Find a Doctor

Find a Doctor
Find any physician affiliated with Lenox Hill Hospital.

Awards & Accolades

Healthcare Equality Index 2013
America's Best Hospitals 2014-15

America's Best Hospitals 2014-15

U.S. News and World Report

Read more
Best Doctors 2013

Stay in Touch

There are many ways you can keep up on the latest health tips, news and events from Lenox Hill Hospital.

Watch our videos on YouTubeWatch our videos
Connect with us on FacebookConnect with us
Follow us on TwitterFollow Us
Read our E-MagazineRead our E-Magazine
Receive our E-NewslettersReceive our E-Newsletters
Bookmark and Share

Lenox Hill Orthopaedic Surgeon Uses First Knee Implant Designed for the Female Anatomy

October 1, 2006

Until only recently, knee replacements - although available in different sizes -- had been gender-neutral and didn't take into account the differences between male and female anatomy.

The result? A traditional knee implant was often too wide for a woman, resulting in pain and compromised function for some. Women often still had some difficulty getting out of a chair or climbing stairs.

Now, for women needing a knee replacement due to pain or limited mobility, a newly available knee implant designed specifically for women has a narrower and thinner shape. The design of the new implant is based on CT imaging that mapped female knees to make knee replacements more proportioned to the female anatomy.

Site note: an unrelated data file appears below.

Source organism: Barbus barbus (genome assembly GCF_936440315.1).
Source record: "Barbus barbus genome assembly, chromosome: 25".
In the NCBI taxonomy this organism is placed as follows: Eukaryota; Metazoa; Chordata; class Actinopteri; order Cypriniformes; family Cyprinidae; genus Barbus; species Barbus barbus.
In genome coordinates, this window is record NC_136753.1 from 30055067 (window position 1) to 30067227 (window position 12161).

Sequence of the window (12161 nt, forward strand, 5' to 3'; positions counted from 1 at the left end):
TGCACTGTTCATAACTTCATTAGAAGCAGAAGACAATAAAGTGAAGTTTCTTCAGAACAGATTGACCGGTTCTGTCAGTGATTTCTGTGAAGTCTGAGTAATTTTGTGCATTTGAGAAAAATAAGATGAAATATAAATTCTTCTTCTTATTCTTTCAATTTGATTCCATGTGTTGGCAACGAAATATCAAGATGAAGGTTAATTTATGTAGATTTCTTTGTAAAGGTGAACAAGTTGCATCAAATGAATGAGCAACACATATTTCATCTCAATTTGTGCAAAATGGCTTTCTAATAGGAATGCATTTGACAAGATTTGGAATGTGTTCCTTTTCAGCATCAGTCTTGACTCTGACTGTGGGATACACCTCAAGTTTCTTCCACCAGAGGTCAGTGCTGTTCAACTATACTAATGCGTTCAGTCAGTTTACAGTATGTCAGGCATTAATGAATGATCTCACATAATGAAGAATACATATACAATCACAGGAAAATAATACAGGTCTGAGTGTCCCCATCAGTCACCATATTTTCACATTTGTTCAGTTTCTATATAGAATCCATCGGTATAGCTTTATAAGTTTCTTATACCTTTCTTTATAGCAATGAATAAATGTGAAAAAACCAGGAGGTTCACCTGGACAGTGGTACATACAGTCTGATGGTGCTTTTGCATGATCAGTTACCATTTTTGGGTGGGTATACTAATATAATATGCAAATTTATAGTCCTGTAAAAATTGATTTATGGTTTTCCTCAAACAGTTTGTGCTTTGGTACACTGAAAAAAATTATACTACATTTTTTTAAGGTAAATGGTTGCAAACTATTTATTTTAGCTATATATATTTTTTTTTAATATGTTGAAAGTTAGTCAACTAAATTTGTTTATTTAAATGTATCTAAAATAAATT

Women have a wider pelvis than men, which changes the angle of the knee joint, and that a woman's kneecap is thinner than a man's. Lenox Hill orthopaedic surgeon Dr. Giles Scuderi, who was part of a team of surgeons that developed the advanced knee replacement, is in the vanguard of using this first female-specific knee implant. The implant - called the Gender Solutions High-Flex Knee received clearance from the FDA earlier this year.

Because it is shaped more like a woman's natural knee, it allows more natural motion. With a narrower and thinner shape, it permits more natural tracking ability (that is, improved ability of the knee cap to glide over the femoral portion of the prosthesis).

About 300,000 knee replacements are performed each year in the United States. About two-thirds of the patients are women.

There are three basic design characteristics that make this new implant more suitable for women.

Narrower shape, proportioned for women. When determining the proper sized implant for the knee, surgeons measure the femur from front to back and side to side. Women's knees are typically more trapezoid-shaped whereas men's knees are more rectangle-shaped. Prior to the High-Flex Knee, implants that fit women from back to front were too wide, posing a risk to surrounding ligaments and tendons.

Thinner shape. The bone in front of a woman's knee is typically less prominent than in a man's knee. When a traditional implant is used to replace damaged bone, the joint may end up feeling "bulky," which could result in pain and less optimal function. The front of the High-Flex Knee is thinner in shape and matches the female anatomy.

More natural tracking. The angle between the pelvis and the knee affects how the kneecap tracks over the end of the femur as the knee moves through the range of motion. Women tend to have a different angle than men because their shape and contour. The new knee was designed to accommodate the different tracking angle.

Additional benefits include a less invasive replacement procedure, less disruption of tissue surrounding the knee and because of a proper fit, it's more cosmetically appealing.

Members of the press seeking information about Lenox Hill Hospital should call the Public Relations Department at (212) 434-2400.